The presentation examines the formation of the territorial consciousness in Chosŏn Korea
(1392-1895) through the lens of maps and geographical writings. The modern shape of the Korean territory was generally formed in the fifteenth century. But the notion of a Korean space, especially the sense of its northern end centered at Paektusan (Ch. Mt. Changbai), emerged only in the early eighteenth century. The landmarks of the northern border—Paektusan, a demarcation stele, and a barrier connecting the stele and the Tuman River—recorded the results of a joint topographic survey conducted by a Qing official and his Korean counterparts in 1712. In late Chosŏn atlases and maps, those landmarks were presented prominently, often in an exaggerated and paradoxical manner.
The highlighting of these landmarks on maps and texts, from the perspectives of geography and cartography, revealed the popular effort among late Chosŏn intellectuals in searching for a new Korean identity. Such an effort was stimulated directly by Chosŏn’s geopolitical tensions with the Manchu Qing regime, and was influenced indirectly by Qing’s geopolitical tension with Russia. At the same time, mediated by the Qing, the image of a Korean space was profoundly improved by the introduction of Jesuit cartographic technique.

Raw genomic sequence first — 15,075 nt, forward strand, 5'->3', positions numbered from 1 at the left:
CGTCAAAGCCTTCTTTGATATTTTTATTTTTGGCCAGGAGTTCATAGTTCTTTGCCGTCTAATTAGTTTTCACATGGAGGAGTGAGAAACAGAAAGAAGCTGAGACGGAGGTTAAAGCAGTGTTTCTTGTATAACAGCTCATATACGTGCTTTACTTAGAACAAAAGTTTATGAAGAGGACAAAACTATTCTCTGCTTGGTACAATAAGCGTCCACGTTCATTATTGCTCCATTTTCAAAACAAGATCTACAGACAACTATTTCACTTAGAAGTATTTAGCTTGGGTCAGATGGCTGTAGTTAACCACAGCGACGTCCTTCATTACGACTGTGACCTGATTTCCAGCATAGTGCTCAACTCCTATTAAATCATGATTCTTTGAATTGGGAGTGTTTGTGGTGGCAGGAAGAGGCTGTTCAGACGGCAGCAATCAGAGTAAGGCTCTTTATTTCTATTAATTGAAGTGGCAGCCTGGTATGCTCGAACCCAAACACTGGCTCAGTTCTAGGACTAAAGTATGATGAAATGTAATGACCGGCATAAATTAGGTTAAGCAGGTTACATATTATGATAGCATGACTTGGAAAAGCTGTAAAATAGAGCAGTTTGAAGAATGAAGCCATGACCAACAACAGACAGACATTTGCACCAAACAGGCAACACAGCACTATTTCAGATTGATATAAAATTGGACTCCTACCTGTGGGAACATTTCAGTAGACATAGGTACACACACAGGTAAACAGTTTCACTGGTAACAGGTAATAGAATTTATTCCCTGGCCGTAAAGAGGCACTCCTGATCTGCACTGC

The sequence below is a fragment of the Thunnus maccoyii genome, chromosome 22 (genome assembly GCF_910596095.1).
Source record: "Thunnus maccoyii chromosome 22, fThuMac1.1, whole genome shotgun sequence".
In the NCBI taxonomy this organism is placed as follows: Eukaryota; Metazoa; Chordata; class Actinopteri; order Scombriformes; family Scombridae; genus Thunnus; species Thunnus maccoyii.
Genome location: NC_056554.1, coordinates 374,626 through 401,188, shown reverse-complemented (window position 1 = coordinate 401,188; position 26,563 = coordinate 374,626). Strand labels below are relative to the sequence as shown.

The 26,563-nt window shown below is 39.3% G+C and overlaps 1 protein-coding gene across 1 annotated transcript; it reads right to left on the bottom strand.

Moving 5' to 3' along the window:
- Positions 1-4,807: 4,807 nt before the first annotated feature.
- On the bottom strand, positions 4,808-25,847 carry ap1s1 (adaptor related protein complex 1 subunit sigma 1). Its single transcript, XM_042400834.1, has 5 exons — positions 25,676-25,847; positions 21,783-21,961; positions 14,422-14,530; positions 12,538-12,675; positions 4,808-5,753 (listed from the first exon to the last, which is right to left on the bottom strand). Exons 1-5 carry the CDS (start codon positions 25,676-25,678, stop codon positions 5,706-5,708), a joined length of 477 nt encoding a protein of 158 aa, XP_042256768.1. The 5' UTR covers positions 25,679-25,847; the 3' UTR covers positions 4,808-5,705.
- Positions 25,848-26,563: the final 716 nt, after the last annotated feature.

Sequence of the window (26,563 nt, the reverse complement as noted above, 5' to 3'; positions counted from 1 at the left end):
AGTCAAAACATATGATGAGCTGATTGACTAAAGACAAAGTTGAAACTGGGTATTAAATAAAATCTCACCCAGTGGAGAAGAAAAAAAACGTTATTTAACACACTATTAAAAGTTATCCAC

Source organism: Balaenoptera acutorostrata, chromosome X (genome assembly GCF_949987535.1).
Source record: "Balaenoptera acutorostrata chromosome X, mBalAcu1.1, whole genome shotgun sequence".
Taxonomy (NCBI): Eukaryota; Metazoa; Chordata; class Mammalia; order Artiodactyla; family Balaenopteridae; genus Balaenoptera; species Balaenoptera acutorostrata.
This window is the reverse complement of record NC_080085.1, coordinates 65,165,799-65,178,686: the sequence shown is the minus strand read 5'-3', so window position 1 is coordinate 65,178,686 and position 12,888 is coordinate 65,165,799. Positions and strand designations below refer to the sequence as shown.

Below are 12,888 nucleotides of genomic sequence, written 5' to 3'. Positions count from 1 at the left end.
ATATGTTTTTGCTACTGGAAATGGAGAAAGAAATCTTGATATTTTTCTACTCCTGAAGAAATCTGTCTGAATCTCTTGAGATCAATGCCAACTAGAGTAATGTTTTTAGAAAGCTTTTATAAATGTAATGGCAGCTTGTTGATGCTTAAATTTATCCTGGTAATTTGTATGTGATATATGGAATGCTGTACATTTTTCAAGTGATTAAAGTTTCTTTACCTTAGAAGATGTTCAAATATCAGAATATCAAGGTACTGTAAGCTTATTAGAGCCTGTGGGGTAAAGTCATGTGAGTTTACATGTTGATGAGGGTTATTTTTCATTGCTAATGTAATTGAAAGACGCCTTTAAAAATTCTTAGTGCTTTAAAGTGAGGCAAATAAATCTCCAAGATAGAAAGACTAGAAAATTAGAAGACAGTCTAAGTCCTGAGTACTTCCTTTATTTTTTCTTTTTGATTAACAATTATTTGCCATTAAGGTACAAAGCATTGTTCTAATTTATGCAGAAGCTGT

With comprehensive trans-regional and global contexts, a Korean “geo-body” was portrayed in an era when self-awareness was in rising. The legacy of such visualization was transformed to, and deeply embedded in, modern nationalist imagination—with Paektusan being promoted as a symbol of the Korean nation.
Cheehyung Kim, Assistant Professor
University of Missouri